By Laura Trevelyan
BBC News, New York
Just as the final season of the Sopranos airs on TV here, two ex-detectives are convicted of moonlighting as hired killers for the Mob.
Neither Eppolito (r) or Caracappa took the stand
You couldn't make it up.
In a further example of the parallels between life and art, Louis Eppolito - one of the fallen cops - actually played a walk-on part in the classic Scorcese Mob movie "Goodfellas".
Then he unsuccessfully tried his hand at Hollywood scriptwriting.
The tale of how New York city detectives Stephen Caracappa and Louis Eppolito doubled up as brutal henchmen for the Luchese crime family has enough plot material for a dozen Sopranos spin-offs.
'Betrayal of the badge'
The pair were convicted of eight killings carried out between 1986 and 1990 in return for money from Anthony "Gaspipe" Casso, the number two in the Luchese hierarchy.
The prosecution described the case against the Mafia Cops as "the bloodiest, most violent betrayal of the badge this city has ever seen".
The duo began as well-regarded policemen.
Caracappa, in an ironic twist, helped establish the city police department's office for Mafia murder probes.
Eppolito, the son of a Gambino crime family member, was a respected street officer.
Yet somewhere along the line the men entered into a blood tie with the murderous Brooklyn mobster Casso.
The go-between was an elderly marijuana dealer, who gave the willing executioners their orders at a Staten Island graveyard and at Long Island highway service stations.
Canary in mouth
Casso referred to the pair as his "crystal ball." For their inside information into the world of law enforcement and their killing skills, he paid out $375,000 over six years.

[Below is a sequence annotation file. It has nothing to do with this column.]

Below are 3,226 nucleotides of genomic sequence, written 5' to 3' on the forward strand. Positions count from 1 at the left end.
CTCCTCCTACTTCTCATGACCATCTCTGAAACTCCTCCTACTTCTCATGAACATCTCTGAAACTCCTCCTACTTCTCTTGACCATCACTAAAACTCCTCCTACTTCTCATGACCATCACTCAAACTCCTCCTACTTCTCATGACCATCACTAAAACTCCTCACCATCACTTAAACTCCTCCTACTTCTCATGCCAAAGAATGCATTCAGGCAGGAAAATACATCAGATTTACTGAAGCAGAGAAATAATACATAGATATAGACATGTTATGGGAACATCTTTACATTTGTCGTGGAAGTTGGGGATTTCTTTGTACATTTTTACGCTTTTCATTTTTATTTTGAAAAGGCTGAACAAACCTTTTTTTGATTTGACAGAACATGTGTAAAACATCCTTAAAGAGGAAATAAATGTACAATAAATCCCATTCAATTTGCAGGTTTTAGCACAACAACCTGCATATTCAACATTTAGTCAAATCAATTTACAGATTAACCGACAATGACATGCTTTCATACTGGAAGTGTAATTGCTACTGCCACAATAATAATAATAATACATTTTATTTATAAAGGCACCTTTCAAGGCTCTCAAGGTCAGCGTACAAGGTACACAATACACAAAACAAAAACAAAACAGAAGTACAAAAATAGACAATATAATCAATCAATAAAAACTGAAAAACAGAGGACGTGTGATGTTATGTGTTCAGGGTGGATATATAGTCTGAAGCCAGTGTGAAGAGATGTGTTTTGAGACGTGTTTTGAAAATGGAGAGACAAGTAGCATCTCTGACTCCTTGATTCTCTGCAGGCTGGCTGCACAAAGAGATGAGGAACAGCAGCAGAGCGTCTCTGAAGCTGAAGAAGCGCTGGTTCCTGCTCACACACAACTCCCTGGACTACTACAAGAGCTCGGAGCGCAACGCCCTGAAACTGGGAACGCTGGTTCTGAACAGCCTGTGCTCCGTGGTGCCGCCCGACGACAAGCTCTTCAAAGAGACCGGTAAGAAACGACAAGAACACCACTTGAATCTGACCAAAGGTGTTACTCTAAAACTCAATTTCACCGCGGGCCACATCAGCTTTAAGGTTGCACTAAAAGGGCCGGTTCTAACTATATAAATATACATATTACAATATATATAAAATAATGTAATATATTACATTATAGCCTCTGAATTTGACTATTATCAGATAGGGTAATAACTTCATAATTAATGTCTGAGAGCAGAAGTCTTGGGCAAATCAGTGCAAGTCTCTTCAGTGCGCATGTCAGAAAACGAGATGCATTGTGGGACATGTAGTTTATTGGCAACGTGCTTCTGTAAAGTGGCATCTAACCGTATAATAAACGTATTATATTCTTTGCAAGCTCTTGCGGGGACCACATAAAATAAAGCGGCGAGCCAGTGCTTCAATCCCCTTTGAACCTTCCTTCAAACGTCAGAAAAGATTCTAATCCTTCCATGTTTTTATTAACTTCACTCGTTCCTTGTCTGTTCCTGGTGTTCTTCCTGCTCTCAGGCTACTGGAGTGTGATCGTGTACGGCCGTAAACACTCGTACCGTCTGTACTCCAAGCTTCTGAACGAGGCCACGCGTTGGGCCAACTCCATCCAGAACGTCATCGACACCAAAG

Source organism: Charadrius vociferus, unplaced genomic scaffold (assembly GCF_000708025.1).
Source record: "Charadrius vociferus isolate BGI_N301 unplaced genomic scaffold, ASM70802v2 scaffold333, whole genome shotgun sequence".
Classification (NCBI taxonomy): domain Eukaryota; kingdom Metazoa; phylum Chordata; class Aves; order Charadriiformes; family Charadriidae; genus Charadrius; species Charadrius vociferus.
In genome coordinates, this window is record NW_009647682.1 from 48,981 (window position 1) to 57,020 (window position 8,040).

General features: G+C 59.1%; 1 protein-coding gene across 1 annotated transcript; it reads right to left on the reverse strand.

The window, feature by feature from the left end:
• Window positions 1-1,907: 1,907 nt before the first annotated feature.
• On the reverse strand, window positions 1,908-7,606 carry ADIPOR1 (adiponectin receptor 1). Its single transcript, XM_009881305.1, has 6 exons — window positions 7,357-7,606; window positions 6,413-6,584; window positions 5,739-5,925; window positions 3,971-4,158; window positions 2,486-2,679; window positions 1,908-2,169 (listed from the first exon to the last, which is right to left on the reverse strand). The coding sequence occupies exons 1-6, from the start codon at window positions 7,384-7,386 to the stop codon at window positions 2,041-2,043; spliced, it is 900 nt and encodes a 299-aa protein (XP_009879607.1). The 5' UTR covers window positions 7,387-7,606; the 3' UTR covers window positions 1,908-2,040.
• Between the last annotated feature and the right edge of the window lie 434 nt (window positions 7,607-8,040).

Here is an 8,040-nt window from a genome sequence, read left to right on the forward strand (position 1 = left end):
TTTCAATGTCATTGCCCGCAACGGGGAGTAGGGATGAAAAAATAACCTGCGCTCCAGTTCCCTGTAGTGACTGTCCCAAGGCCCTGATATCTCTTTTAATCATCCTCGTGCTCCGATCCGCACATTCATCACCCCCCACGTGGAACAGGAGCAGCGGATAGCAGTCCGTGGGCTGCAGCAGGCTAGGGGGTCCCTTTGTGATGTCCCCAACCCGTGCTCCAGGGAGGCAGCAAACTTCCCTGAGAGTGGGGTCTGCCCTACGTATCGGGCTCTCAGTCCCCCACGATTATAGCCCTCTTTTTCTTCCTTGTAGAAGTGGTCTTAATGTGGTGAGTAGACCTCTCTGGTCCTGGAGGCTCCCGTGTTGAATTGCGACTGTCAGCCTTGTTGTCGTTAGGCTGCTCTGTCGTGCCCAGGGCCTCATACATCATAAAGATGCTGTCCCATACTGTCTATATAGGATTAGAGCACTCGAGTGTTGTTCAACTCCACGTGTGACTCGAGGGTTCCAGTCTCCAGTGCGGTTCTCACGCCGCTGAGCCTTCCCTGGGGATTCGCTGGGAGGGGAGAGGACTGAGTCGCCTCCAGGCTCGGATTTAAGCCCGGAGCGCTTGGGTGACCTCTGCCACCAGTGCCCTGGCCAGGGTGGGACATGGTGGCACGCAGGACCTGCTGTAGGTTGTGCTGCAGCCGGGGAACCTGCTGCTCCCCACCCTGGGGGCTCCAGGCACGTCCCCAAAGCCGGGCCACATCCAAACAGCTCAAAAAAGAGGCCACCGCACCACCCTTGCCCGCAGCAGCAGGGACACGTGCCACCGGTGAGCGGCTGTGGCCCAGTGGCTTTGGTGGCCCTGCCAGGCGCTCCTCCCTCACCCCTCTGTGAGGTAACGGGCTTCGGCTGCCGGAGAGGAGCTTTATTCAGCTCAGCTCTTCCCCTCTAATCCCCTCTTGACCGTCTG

The murders were described in gruesome detail in court.
Caracappa helped set up a Mafia murder probe office
The detectives kidnapped James Hydell, stuffed him in a trunk, and turned him over to Casso for torture and execution. His body was never found.
Bruno Facciola was found shot dead in the boot of a car Brooklyn, with a canary in his mouth.
Edward Lino was killed in his Mercedes on the hard shoulder of the Belt Parkway, a New York ring road, after being pulled over for a routine traffic check.
This was no ordinary court case. When he was first freed on bail last summer, Eppolito lifted his trouser leg at reporters to reveal the monitoring anklet underneath.
Insisting on innocence
The jury learnt at one point how Caracappa had run a background check on his future wife through the police Bureau of Criminal Identification.
Eppolito and Caracappa insisted they were innocent before the trial, yet did not take the stand in their defence.
After the guilty verdict Andrea Eppolito told waiting reporters: "People have called this the worst case of corruption New York has ever seen but it was not on the part of my father and not on the part of Stephen Caracappa. It was on the part of the government."
The men will be sentenced on 22 May and face life in prison.